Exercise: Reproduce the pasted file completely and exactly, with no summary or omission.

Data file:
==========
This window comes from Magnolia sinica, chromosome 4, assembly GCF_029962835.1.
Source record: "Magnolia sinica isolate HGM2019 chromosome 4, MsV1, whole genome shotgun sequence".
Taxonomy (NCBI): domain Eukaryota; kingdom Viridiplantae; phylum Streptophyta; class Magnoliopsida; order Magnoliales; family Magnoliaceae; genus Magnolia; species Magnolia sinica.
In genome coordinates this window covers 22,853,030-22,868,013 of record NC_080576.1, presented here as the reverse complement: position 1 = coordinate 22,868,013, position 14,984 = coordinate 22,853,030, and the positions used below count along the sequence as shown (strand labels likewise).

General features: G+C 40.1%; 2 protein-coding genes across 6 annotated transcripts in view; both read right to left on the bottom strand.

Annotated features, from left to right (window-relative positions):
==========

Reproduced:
This window comes from Magnolia sinica, chromosome 4, assembly GCF_029962835.1.
Source record: "Magnolia sinica isolate HGM2019 chromosome 4, MsV1, whole genome shotgun sequence".
Taxonomy (NCBI): domain Eukaryota; kingdom Viridiplantae; phylum Streptophyta; class Magnoliopsida; order Magnoliales; family Magnoliaceae; genus Magnolia; species Magnolia sinica.
In genome coordinates this window covers 22,853,030-22,868,013 of record NC_080576.1, presented here as the reverse complement: position 1 = coordinate 22,868,013, position 14,984 = coordinate 22,853,030, and the positions used below count along the sequence as shown (strand labels likewise).

General features: G+C 40.1%; 2 protein-coding genes across 6 annotated transcripts in view; both read right to left on the bottom strand.

Annotated features, from left to right (window-relative positions):